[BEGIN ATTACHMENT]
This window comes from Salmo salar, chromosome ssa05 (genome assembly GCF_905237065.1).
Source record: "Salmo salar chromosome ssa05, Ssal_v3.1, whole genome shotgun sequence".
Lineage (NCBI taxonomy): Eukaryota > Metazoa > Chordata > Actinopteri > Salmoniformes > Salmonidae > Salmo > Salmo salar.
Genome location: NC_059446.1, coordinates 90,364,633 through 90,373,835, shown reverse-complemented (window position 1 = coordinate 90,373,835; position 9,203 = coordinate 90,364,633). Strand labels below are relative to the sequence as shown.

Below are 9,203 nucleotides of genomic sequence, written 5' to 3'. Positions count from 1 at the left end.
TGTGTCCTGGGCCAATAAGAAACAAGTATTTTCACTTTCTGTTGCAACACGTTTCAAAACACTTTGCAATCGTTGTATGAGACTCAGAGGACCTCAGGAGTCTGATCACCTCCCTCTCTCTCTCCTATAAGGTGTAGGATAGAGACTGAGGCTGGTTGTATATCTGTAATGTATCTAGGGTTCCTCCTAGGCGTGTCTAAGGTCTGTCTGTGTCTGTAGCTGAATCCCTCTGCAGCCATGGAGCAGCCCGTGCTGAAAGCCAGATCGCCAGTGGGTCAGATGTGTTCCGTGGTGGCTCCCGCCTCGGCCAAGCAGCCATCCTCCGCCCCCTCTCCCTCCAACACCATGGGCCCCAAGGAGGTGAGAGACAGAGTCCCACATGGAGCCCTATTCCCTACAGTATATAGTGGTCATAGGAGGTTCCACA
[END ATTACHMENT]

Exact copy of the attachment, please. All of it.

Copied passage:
This window comes from Salmo salar, chromosome ssa05 (genome assembly GCF_905237065.1).
Source record: "Salmo salar chromosome ssa05, Ssal_v3.1, whole genome shotgun sequence".
Lineage (NCBI taxonomy): Eukaryota > Metazoa > Chordata > Actinopteri > Salmoniformes > Salmonidae > Salmo > Salmo salar.
Genome location: NC_059446.1, coordinates 90,364,633 through 90,373,835, shown reverse-complemented (window position 1 = coordinate 90,373,835; position 9,203 = coordinate 90,364,633). Strand labels below are relative to the sequence as shown.

Below are 9,203 nucleotides of genomic sequence, written 5' to 3'. Positions count from 1 at the left end.
TGTGTCCTGGGCCAATAAGAAACAAGTATTTTCACTTTCTGTTGCAACACGTTTCAAAACACTTTGCAATCGTTGTATGAGACTCAGAGGACCTCAGGAGTCTGATCACCTCCCTCTCTCTCTCCTATAAGGTGTAGGATAGAGACTGAGGCTGGTTGTATATCTGTAATGTATCTAGGGTTCCTCCTAGGCGTGTCTAAGGTCTGTCTGTGTCTGTAGCTGAATCCCTCTGCAGCCATGGAGCAGCCCGTGCTGAAAGCCAGATCGCCAGTGGGTCAGATGTGTTCCGTGGTGGCTCCCGCCTCGGCCAAGCAGCCATCCTCCGCCCCCTCTCCCTCCAACACCATGGGCCCCAAGGAGGTGAGAGACAGAGTCCCACATGGAGCCCTATTCCCTACAGTATATAGTGGTCATAGGAGGTTCCACA